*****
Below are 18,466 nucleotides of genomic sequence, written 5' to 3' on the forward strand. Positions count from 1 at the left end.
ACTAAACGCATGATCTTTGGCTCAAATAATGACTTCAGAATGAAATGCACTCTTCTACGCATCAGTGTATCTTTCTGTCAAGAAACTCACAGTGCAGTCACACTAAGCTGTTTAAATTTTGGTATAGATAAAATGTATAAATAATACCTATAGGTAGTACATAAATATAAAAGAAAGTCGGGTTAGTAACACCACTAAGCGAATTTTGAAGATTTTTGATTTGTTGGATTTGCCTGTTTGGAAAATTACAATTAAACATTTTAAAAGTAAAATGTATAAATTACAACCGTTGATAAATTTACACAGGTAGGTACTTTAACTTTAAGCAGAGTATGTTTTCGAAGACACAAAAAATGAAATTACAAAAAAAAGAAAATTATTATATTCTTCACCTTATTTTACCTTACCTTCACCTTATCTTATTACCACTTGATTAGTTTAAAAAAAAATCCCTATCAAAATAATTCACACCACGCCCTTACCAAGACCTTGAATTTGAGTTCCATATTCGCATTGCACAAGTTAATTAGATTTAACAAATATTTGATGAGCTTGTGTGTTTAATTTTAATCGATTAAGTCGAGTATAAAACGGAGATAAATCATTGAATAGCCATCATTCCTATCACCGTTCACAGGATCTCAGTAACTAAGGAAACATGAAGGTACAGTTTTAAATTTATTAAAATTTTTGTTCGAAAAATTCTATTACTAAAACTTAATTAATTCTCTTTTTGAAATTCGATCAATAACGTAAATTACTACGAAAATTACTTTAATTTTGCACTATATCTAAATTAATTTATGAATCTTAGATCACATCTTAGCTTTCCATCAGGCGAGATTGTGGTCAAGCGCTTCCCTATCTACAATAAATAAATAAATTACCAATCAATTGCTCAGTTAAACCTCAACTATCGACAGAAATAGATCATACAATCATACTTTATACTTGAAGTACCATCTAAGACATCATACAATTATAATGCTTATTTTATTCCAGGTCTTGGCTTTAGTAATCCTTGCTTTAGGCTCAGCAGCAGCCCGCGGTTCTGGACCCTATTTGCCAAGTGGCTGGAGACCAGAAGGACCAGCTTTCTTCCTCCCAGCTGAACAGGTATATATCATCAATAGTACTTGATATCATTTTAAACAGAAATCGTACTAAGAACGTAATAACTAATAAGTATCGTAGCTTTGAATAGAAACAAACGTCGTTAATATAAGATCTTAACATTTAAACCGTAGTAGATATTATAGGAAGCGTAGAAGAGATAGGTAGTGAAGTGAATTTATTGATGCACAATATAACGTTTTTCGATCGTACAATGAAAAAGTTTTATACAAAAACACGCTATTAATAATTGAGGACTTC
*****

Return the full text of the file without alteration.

Below are 18,466 nucleotides of genomic sequence, written 5' to 3' on the forward strand. Positions count from 1 at the left end.
ACTAAACGCATGATCTTTGGCTCAAATAATGACTTCAGAATGAAATGCACTCTTCTACGCATCAGTGTATCTTTCTGTCAAGAAACTCACAGTGCAGTCACACTAAGCTGTTTAAATTTTGGTATAGATAAAATGTATAAATAATACCTATAGGTAGTACATAAATATAAAAGAAAGTCGGGTTAGTAACACCACTAAGCGAATTTTGAAGATTTTTGATTTGTTGGATTTGCCTGTTTGGAAAATTACAATTAAACATTTTAAAAGTAAAATGTATAAATTACAACCGTTGATAAATTTACACAGGTAGGTACTTTAACTTTAAGCAGAGTATGTTTTCGAAGACACAAAAAATGAAATTACAAAAAAAAGAAAATTATTATATTCTTCACCTTATTTTACCTTACCTTCACCTTATCTTATTACCACTTGATTAGTTTAAAAAAAAATCCCTATCAAAATAATTCACACCACGCCCTTACCAAGACCTTGAATTTGAGTTCCATATTCGCATTGCACAAGTTAATTAGATTTAACAAATATTTGATGAGCTTGTGTGTTTAATTTTAATCGATTAAGTCGAGTATAAAACGGAGATAAATCATTGAATAGCCATCATTCCTATCACCGTTCACAGGATCTCAGTAACTAAGGAAACATGAAGGTACAGTTTTAAATTTATTAAAATTTTTGTTCGAAAAATTCTATTACTAAAACTTAATTAATTCTCTTTTTGAAATTCGATCAATAACGTAAATTACTACGAAAATTACTTTAATTTTGCACTATATCTAAATTAATTTATGAATCTTAGATCACATCTTAGCTTTCCATCAGGCGAGATTGTGGTCAAGCGCTTCCCTATCTACAATAAATAAATAAATTACCAATCAATTGCTCAGTTAAACCTCAACTATCGACAGAAATAGATCATACAATCATACTTTATACTTGAAGTACCATCTAAGACATCATACAATTATAATGCTTATTTTATTCCAGGTCTTGGCTTTAGTAATCCTTGCTTTAGGCTCAGCAGCAGCCCGCGGTTCTGGACCCTATTTGCCAAGTGGCTGGAGACCAGAAGGACCAGCTTTCTTCCTCCCAGCTGAACAGGTATATATCATCAATAGTACTTGATATCATTTTAAACAGAAATCGTACTAAGAACGTAATAACTAATAAGTATCGTAGCTTTGAATAGAAACAAACGTCGTTAATATAAGATCTTAACATTTAAACCGTAGTAGATATTATAGGAAGCGTAGAAGAGATAGGTAGTGAAGTGAATTTATTGATGCACAATATAACGTTTTTCGATCGTACAATGAAAAAGTTTTATACAAAAACACGCTATTAATAATTGAGGACTTC